LINCOLN, Neb. — Nebraska Auditor Charlie Janssen may ask lawmakers to find ways to help enforce the findings his office makes after reviewing spending by state agencies.

The Lincoln Journal Star reports (http://bit.ly/2bt57CP ) that currently there is little that Janssen’s office can do besides call attention to bad management practices and questionable spending.

“The auditor only has so much authority,” Janssen said. “We don’t really have any corrective action.”

The latest example came earlier this month when several problems were found in an audit of the Nebraska Brand Committee. The director resigned, but then was offered a new job at the agency with the same pay.

The board that oversees the Brand Committee, which inspects cattle and investigates missing and stolen livestock, has defended its response to the audit. Officials say the agency is working to develop online bookkeeping software, and a work group has been formed to study needed policy updates.

Janssen said auditors often find the same lingering problems when they return to an agency three or four years after the last audit.

For example, his office’s most recent annual statewide audit noted almost three-dozen findings that were raised by previous audits but were never addressed by the agencies involved.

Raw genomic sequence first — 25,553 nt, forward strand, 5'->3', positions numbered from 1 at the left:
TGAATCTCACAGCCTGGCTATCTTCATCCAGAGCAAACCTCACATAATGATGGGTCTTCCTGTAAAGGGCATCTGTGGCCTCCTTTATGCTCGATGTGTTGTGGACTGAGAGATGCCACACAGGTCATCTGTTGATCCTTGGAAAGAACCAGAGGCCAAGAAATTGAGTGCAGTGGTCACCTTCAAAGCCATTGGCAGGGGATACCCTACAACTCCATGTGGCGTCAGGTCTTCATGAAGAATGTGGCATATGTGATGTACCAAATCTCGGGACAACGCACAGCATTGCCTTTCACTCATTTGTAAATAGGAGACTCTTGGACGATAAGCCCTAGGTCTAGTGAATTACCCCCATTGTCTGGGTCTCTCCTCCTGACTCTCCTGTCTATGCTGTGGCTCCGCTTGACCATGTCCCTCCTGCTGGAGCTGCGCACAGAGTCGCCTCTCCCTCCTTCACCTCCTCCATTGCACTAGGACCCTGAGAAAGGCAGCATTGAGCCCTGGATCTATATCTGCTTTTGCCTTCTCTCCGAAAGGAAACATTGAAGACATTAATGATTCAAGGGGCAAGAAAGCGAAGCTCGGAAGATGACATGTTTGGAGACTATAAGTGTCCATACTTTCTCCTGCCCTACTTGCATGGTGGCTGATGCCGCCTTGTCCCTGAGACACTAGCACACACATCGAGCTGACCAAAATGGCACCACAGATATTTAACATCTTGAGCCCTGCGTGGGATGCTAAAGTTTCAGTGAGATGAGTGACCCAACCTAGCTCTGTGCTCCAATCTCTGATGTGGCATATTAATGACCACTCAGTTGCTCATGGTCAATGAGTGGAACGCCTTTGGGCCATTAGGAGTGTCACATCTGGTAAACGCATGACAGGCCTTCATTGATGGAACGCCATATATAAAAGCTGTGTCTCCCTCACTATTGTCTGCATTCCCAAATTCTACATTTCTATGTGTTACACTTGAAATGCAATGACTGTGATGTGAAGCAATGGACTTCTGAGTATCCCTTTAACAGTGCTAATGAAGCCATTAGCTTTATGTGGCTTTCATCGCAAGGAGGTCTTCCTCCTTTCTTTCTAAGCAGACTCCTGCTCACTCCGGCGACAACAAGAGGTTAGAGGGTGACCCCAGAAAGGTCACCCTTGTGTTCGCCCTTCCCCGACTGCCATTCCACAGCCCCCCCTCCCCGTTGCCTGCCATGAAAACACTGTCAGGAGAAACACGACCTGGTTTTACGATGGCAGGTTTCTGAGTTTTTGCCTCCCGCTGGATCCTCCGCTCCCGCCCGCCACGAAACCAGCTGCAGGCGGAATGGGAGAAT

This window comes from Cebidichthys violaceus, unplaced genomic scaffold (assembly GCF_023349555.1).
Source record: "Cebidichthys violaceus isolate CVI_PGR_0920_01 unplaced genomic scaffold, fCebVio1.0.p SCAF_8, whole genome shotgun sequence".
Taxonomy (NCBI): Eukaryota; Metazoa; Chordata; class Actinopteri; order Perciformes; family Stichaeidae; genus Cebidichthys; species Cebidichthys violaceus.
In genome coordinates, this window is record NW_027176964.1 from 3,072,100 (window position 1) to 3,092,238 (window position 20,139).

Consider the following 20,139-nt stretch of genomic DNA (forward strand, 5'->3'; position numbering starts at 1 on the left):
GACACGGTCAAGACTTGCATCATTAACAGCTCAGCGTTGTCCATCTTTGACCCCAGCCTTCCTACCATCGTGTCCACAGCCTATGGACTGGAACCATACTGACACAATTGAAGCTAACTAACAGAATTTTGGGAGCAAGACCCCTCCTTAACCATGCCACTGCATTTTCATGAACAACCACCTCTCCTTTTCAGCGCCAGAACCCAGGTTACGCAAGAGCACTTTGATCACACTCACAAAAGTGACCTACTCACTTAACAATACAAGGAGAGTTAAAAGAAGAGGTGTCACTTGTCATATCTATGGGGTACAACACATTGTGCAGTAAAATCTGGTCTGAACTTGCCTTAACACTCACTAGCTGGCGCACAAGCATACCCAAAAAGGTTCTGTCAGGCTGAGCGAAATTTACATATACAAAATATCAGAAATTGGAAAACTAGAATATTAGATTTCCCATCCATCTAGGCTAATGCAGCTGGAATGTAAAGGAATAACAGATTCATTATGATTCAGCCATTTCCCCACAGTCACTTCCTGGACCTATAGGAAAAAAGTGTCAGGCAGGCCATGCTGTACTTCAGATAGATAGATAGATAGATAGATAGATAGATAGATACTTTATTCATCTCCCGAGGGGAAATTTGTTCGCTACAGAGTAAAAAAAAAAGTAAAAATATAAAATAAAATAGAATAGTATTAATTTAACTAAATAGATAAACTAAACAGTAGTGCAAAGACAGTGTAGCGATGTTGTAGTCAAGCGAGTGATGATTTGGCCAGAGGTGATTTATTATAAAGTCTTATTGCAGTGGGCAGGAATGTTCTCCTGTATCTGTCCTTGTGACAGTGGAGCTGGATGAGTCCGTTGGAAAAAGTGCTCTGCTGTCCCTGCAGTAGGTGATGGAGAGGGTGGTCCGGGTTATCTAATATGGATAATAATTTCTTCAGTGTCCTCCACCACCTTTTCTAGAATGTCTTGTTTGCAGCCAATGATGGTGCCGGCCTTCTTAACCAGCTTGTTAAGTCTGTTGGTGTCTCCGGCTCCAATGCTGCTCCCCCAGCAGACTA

“It bothers us all because we feel that we provide a service to protect taxpayer dollars,” said Mary Avery, special audits manager and a 38-year employee of the auditor’s office.

Auditors can ask criminal prosecutors to look into a problem, but most cases don’t rise to that level.

Janssen said agencies will sometimes study audit reports without taking much action to fix problems. He said he’s open to the auditor’s office gaining more enforcement power, but he wouldn’t want it to conflict with the attorney general’s authority.

“I think it would be beneficial if it could be done in the right way,” Janssen said. “Not saying I need to have a badge.”


Information from: Lincoln Journal Star, http://www.journalstar.com

VIAThe Associated Press
SHARE
The AP is one of the largest and most trusted sources of independent newsgathering. AP is neither privately owned nor government-funded; instead, as a not-for-profit news cooperative owned by its American newspaper and broadcast members, it can maintain its single-minded focus on newsgathering and its commitment to the highest standards of objective, accurate journalism.